Volume 1 - The Golden Compass
Volume 2 - The Subtle Knife
Volume 3 - The Amber Spyglass
Spoiler Alert: Plot Summary
His Dark Materials is an epic saga about love, friendship, and the very meaning of our existence. It follows a young girl, Lyra Belacqua, on a journey of adolescence, bravery, and boundless adventure. The first installment illustrates Lyra's world, the comfort of an Oxford college not too different from the one in our world, her escapades with playmates, and her life as the ward of an elderly group of male scholars. Her worldview quickly shifts after children begin to go missing, including her best friend Roger, and she learns of mysterious other worlds and the important role of Dust. Lyra travels deep into the Arctic with an eclectic band of allies (Gyptians, an armored bear, and a Texan aeronaut) to rescue the children who, it turns out, are being stripped of their daemons (in this world, an animal extension of their soul) as part of an experiment. Lyra discovers, to her horror, that the mastermind behind the experiment is none other than her mother, Mrs. Coulter, with whom Lyra had only recently become acquainted. Many intrigues follow - in short, the children are saved, but Lyra inadvertently betrays Roger by bringing him along to rescue her father, Lord Asriel. Asriel has been doing some experimenting of his own, and at the book's climax, he opens a bridge to other worlds by severing Roger from his daemon. Lyra, horrified, uses the bridge in an attempt to get to the bottom of Dust and its role in the world, hoping to bring an end to the abuses of her fellow children and atone for betraying her friend.
The second volume introduces a slew of new characters, the most important of which is Will, a young boy who is living in a world just like ours before he slips through a window into another world where he encounters Lyra. The two children find they need each other's help to achieve their goals (Will is looking for his father, who disappeared some 10 years ago and never returned) and an uneasy alliance is born. Asriel and Mrs. Coulter continue their desperate plans to tackle Dust and revolutionize the world order and witches, angels, and physics professors join the ensemble. Will and Lyra find themselves forced to do battle for a knife with magic powers, and Will, as the knife's new bearer, finds he is able to open windows to other worlds. Will finally finds his father only to watch him die and Lyra is kidnapped by her mother a second time.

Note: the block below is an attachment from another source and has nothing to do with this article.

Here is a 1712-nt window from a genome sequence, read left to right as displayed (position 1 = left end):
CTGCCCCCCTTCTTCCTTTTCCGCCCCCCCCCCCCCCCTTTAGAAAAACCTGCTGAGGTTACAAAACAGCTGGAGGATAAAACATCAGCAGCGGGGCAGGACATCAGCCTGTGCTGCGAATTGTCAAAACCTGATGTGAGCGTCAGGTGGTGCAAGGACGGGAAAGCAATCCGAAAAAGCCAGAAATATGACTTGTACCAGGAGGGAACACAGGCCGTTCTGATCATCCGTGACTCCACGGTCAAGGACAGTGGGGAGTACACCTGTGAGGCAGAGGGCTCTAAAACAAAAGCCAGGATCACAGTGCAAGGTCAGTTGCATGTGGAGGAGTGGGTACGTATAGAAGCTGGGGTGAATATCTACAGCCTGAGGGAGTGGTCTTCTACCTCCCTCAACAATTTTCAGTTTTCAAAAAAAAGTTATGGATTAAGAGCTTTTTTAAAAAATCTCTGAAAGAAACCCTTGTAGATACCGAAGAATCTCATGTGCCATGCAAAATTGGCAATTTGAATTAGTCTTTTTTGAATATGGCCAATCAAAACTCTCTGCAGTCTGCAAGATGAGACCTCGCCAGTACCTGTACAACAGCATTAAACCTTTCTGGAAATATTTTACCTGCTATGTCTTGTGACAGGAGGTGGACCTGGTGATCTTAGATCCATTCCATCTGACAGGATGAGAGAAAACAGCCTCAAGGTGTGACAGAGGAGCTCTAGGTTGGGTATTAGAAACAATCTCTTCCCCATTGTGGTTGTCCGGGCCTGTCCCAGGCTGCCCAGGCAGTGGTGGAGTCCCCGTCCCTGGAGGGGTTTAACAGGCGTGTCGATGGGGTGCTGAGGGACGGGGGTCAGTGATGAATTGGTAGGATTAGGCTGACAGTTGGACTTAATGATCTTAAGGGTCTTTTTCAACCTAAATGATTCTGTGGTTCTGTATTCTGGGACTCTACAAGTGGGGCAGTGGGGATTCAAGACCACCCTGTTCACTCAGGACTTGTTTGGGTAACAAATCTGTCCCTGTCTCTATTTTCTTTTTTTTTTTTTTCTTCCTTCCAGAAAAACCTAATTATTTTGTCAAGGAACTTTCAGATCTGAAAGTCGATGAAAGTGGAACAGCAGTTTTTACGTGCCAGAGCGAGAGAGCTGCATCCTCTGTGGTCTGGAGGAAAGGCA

The final segment aligns our storylines, but only after some grisly deaths, grim defeats, and difficult decisions. Will saves Lyra from her mother and they hatch a plan to travel to the land of the dead. Lyra wants to apologize to Roger and see if there isn't some way she can help him, and two spies of Asriel's, Gallivespians (aka tiny people) accompany the pair. They succeed in attaining death's dark depths and claw their way to freedom with a host of ghosts in tow. The ghosts can never again embrace their corporeal forms, but they can become one with Dust particles in the world of the living, a fate they gladly accept. Metatron, an angel who has replaced "the authority", or God, with dastardly plans to ruin civilization as we know it, tries to find Lyra and Will and kill them. He is foiled unexpectedly by Asriel and Mrs. Coulter, who unite at last only to drag Metatron together to their deaths. Will and Lyra discover their love for each other in bliss, but just as they begin to celebrate their triumph, they learn that the worlds which have been opened to each other by Asriel and Will's knife and various other means must now be closed to each other forever. Dust is leaking from all of these tears in the fabric of the universe, and without Dust, life cannot go on. Will and Lyra must settle back in their respective worlds (for daemons can survive in longevity only in the worlds that are their own) and the witches and angels seal each window tight until the universe is whole once more.